Both spouses have the legal right to divorce if the legal grounds are met. A mediation session must be attended by spouses who have children together who are under the age of 16. Both spouses have an equal right to apply for separation, and the spouse who applies does not require the permission of the other spouses or owe them an explanation. Both spouses have the right to join any religious association and perform their religious marriage under the principles of such an association.
The average cost to perform a traditional marriage ceremony in Norway ranges anywhere from NOK 100,000 to NOK 140,000. Most times, it all comes down to the personal preferences of the couples regarding the size of the wedding, the number of guests, the type of food and drinks to be served, as well as the pre-wedding expenses. In Norway, destination weddings can be quite expensive, costing up to NOK 200,000 or more.
When the cost of the honeymoon comes into play, the total cost of getting married goes a lot higher. This is because of transportation expenses as well as venue and hotel lodging fees. The cost of the rings also has a significant impact on how expensive a marriage is in the country. The cost of wedding rings widely varies, and it can cost as little as NOK 30,000 or as much as NOK 900,000 or even more.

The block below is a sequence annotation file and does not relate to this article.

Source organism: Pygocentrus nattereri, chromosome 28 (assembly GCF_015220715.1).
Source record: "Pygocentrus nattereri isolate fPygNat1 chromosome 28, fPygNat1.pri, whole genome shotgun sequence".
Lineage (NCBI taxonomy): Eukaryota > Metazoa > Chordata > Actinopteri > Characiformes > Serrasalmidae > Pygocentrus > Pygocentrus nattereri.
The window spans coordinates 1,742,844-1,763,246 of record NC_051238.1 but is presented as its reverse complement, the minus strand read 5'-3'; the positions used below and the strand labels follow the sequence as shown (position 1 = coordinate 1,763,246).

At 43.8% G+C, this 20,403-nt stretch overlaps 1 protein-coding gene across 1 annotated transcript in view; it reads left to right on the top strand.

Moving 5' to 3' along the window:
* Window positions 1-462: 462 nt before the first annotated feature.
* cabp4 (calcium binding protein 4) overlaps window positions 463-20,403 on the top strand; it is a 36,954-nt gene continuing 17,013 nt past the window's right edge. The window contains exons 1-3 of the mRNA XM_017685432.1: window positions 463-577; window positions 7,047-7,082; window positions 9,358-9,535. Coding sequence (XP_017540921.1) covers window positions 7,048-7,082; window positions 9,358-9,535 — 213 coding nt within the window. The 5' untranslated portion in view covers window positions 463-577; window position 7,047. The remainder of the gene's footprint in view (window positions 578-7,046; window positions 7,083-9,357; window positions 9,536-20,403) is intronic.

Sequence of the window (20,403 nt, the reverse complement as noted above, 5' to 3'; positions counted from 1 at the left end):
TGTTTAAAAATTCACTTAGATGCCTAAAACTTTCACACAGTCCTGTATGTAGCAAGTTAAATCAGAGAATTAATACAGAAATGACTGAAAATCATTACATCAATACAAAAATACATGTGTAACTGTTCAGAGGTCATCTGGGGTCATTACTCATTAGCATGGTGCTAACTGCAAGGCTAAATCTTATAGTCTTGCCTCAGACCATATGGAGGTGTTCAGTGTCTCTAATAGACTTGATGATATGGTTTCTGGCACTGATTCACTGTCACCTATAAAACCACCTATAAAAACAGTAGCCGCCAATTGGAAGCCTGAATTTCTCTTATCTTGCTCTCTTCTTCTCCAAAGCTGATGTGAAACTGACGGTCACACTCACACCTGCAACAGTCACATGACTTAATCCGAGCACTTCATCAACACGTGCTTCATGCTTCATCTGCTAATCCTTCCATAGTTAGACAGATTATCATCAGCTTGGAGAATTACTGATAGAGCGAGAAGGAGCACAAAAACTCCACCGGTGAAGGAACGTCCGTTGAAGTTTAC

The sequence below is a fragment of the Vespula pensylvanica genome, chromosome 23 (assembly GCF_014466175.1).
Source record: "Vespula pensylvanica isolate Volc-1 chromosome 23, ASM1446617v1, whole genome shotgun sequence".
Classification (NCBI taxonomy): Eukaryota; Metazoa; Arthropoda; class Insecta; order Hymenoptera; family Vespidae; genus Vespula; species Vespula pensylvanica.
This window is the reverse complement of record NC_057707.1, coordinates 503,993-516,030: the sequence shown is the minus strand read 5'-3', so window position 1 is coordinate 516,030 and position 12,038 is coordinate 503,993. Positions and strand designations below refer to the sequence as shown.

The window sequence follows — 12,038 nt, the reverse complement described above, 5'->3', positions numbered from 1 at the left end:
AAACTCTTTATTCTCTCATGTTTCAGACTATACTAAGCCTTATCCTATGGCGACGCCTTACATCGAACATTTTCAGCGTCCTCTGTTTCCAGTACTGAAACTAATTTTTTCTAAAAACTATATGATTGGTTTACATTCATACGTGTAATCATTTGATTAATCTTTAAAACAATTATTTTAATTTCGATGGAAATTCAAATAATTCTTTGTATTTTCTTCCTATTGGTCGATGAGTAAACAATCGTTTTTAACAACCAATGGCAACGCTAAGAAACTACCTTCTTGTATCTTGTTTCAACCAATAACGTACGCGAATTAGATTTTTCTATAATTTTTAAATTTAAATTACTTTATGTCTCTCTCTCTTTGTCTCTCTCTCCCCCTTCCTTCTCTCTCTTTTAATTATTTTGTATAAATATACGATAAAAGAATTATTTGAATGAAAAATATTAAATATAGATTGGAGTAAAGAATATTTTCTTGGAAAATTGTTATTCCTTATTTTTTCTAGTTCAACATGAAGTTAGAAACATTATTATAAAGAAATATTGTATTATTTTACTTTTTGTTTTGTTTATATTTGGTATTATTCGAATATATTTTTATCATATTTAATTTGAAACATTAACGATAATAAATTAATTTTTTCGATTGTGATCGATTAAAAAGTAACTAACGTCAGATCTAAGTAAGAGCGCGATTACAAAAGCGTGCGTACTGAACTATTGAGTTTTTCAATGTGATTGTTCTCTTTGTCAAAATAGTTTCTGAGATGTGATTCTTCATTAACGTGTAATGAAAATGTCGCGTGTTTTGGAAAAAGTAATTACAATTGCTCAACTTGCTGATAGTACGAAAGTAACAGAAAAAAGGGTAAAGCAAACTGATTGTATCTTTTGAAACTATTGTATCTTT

Both spouses have the duty and obligation of loving and remaining faithful to each other. The spouses are required to respect each other as well as their family members. The spouses have equal responsibility for the maintenance, work, and expenses required to keep the entire household running. The husband and wife must provide the basic necessities required to make their children comfortable.
Both spouses have an equal duty to contribute to the financial capacity of the family. There should be a mutual understanding between both partners as to which roles and responsibilities are shared, as well as who will be the primary provider as regards certain activities or if they will be equally shared in the family.
Getting married in Norway is quite straightforward. Both foreign spouses and Norwegian nationals can easily get married with the provision of all the required documents during the marriage registration. In Norway, spouses must be physically present during the marriage registration and the signing of the marriage contract. The government does not allow marriages by proxy.
Norway has various customs and traditions that are unique to the country. Most of these traditions have been passed down from ancient times and are still being practiced to this day. Foreign spouses must ensure they have no restrictions before proceeding with marriages in the country. They must provide a certificate of no impediment showing that there is no hinderance or obstruction to the marriage ceremony in Norway. This article is a complete guide to everything you need to know about marriage in Norway.